John Coleridge Patteson & Sukkot - Feast of Tabernacles


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John Coleridge Patteson
First Bishop of Melanesia, Martyr
Sukkot - Feast of Tabernacles

Public Domain

John Coleridge Patteson was born in 1827 and came to New Zealand to assist Bishop Selwyn. He was put in charge of the Melanesian Mission. As its bishop from 1861, he opened up the islands to the gospel, and educated Melanesians to be priests and evangelists. He was a brilliant linguist, and did much to further the work of the mission by his warmth and modest charm. His murder on the island of Nukapu on 20 September 1871 was at the hands of people for whom he would gladly have given his life.

BORN: 1827, London, England.

DIED: 20 September 1871, Nukapu, Solomon Islands, Melanesia

Sukkot - Feast of Tabernacles

Sukkot (Hebrew: "Feast of Booths," "Feast of Tabernacles," or "Feast of the Ingathering") is one of the 3 great pilgrimage festivals, ordained by God that Jews travelled to Jerusalem to celebrate. It is a joyful celebration to remind Jews of the 40 years God provided for them in the wilderness. Sukkot is a joyous 7 to 8 day celebration with a wide variety of accompanying traditions. It begins at sunset today and the most important part if you are going to celebrate Sukkot tonight is that today you need to build a sukkah (Hebrew: "booth").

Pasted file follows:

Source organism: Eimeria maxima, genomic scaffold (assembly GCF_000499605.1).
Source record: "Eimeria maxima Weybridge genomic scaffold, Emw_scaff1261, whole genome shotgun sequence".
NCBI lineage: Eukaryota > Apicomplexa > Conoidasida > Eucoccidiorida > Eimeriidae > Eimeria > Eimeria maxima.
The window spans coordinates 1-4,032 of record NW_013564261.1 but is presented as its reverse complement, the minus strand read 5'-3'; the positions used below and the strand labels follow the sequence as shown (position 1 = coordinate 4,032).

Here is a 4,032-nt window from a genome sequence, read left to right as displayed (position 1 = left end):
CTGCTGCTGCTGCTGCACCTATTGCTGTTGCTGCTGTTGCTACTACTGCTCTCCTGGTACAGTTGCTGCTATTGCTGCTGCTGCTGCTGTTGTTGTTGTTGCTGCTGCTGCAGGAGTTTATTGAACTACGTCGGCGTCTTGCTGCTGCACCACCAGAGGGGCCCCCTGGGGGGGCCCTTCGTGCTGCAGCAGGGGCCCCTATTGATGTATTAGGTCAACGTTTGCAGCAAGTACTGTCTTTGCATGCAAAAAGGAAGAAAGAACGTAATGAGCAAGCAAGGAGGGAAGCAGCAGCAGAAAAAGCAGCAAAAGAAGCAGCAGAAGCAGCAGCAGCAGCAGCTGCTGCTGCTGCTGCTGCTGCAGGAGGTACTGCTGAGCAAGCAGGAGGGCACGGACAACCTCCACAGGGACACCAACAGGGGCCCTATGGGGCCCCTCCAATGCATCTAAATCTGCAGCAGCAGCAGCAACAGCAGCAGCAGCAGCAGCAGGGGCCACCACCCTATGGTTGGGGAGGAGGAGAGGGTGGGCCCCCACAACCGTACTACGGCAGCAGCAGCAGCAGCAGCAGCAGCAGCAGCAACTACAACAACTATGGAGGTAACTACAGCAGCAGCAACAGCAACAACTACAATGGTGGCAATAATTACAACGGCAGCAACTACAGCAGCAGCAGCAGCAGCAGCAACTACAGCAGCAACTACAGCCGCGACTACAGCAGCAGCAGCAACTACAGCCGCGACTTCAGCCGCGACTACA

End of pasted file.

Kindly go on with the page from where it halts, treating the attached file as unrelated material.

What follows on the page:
This lightly-constructed booth can be made from many different types of materials as long as it is able to stand up to the wind. The roof of the Sukkah is traditionally made from leaves, branches, and other plant matter. Sukkah are usually decorated on the inside with drawings and religious symbols (Many have christmas decorations and tinsel hanging from the ceiling). In the book of Leviticus, Jews are instructed to dwell in the Sukkah for all seven days of the Sukkot holiday. In a modern context, most take this to mean centering family gatherings around the sukkah and eating meals inside it, though some devout Jews will even sleep in it.

You will also need to gather what they call "The 4 Kinds". A single palm leaf, two willow branches and three myrtle branches, held together by woven leaves. An etrog is a citron, a lemon-like fruit grown in Israel. Here in New Zealand I think God would give us some leeway and substitutes would be totally acceptable (like a lemon or grapefruit instead of a etrog). The most important thing to remember is to have fun camping out with your family and having stories, round a campfire in the evening, especailly ones about Israel's 40 years in the wilderness.